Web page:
No Lunar New Year would be complete without firecrackers. The loud pops are believed to scare away evil spirits and misfortune. While firecrackers are now banned in L.A., Chinatown's International Lunar New Year Firecracker Ceremony keeps the tradition alive with a video and audio simulcast of firecrackers. As the recorded pops boom through speakers, red confetti flies through the air above the cheering crowd. Though modified for safety concerns, the ceremony elicits nostalgia for elders and gives younger generations a small taste of this ritual.
L.A.'s Best Lunar New Year Feasts: Celebrating Prosperity in Chinatown and Beyond - Special Performances and Festivities Not to Miss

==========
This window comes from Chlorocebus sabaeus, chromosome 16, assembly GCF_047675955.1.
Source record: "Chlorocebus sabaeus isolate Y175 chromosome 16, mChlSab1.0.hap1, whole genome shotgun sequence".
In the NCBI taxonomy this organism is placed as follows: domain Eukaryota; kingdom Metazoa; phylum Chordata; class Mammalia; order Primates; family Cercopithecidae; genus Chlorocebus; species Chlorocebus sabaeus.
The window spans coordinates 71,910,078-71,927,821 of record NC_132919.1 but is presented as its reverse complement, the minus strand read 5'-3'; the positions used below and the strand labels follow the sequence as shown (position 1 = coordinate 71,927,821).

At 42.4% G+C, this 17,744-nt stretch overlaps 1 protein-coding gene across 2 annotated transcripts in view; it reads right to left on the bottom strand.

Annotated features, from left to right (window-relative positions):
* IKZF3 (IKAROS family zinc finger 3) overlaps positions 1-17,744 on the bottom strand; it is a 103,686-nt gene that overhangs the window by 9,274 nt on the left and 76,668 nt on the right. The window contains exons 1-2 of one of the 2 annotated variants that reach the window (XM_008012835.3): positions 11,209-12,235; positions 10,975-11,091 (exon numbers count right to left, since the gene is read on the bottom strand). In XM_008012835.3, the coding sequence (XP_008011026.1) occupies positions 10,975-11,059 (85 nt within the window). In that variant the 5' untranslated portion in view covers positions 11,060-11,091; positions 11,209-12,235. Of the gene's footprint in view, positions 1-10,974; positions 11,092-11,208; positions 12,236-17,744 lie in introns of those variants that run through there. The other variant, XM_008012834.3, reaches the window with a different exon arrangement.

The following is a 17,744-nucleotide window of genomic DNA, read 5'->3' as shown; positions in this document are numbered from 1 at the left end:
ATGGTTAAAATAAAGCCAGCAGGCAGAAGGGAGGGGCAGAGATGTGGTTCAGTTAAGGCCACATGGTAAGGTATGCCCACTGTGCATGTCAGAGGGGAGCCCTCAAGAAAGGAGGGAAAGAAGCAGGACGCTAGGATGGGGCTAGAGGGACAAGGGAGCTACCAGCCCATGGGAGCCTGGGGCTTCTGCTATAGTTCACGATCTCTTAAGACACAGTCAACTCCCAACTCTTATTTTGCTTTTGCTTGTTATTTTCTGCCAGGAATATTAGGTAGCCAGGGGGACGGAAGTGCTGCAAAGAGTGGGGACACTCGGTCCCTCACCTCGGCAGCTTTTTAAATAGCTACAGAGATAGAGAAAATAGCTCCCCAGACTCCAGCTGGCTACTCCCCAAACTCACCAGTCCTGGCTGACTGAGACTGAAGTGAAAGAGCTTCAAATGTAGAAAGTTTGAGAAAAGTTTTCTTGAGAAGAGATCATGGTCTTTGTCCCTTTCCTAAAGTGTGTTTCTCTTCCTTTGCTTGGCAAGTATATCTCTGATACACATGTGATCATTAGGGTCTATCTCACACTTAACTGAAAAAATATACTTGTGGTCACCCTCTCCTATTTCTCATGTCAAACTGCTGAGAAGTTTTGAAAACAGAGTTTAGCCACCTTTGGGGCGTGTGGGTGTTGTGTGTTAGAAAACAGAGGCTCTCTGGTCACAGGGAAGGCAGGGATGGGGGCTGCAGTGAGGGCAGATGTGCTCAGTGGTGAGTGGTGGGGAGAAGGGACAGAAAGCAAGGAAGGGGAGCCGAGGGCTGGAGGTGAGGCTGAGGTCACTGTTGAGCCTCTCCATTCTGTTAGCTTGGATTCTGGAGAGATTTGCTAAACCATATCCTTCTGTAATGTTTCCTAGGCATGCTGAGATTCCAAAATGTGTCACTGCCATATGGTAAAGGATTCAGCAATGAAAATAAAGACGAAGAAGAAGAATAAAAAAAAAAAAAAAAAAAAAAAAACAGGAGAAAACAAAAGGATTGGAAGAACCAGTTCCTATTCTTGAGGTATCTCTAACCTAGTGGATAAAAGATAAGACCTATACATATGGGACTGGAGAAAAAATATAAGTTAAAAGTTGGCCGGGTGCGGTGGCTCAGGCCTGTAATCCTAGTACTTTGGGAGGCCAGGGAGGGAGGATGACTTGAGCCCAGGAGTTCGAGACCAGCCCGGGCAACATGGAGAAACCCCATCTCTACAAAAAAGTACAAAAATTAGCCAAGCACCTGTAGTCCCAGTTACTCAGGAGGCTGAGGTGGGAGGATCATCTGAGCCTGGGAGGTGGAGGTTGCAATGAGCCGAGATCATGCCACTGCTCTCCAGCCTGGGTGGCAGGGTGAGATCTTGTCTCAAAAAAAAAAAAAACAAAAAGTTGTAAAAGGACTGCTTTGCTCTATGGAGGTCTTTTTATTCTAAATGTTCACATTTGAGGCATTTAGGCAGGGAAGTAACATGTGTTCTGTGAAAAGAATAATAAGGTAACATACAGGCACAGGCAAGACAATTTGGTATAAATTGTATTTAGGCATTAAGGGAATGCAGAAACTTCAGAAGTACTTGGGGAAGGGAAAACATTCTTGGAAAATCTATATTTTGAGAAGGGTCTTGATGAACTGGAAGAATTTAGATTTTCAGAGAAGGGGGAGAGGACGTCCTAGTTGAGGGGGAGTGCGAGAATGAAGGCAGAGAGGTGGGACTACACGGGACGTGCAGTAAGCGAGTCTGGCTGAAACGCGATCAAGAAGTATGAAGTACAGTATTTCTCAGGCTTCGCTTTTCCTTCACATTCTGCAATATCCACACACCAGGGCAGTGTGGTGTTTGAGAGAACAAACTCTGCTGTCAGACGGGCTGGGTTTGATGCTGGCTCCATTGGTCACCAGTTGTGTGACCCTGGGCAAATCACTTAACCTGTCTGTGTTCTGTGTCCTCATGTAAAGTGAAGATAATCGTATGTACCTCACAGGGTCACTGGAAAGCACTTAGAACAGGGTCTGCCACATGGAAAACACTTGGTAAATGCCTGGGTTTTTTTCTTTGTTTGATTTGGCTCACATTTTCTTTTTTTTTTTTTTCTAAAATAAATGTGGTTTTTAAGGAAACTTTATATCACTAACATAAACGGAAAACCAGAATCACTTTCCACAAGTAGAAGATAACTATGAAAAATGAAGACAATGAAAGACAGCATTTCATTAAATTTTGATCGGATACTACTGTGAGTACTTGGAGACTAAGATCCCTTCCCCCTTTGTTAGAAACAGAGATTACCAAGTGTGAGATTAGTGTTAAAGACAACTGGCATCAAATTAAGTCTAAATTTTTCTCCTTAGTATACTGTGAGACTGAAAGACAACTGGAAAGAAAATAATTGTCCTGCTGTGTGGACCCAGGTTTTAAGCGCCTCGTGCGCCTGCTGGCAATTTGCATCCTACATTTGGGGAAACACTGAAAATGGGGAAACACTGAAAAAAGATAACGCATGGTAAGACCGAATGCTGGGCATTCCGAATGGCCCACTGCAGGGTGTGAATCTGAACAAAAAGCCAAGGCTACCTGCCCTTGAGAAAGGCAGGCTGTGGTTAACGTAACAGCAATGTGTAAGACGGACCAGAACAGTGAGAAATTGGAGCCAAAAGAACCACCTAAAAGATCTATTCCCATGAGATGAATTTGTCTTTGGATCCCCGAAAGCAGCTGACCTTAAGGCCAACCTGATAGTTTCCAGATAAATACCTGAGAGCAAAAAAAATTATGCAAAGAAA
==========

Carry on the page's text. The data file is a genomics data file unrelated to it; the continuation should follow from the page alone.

Beyond lion dances and firecrackers, Lunar New Year in Los Angeles offers a full calendar of festivities celebrating Chinese, Korean, and Vietnamese cultures. From parades and concerts to craft fairs and culinary tours, these events let you immerse yourself in the sights, sounds, and tastes of the season.
One highlight is the Golden Dragon Parade hosted by the Chinese Chamber of Commerce. This lively procession snakes through Chinatown with floats, banners, lion dancers, and marching bands. Crowds line the parade route, cheering the passing floats decorated with swaying dragons, warriors, and allegorical figures. Participants don eye-catching costumes while performers showcase traditional arts like ribbon dancing. According to Kelvin Wu, a frequent parade spectator, "It's a joyful way to kick off the new year surrounded by community."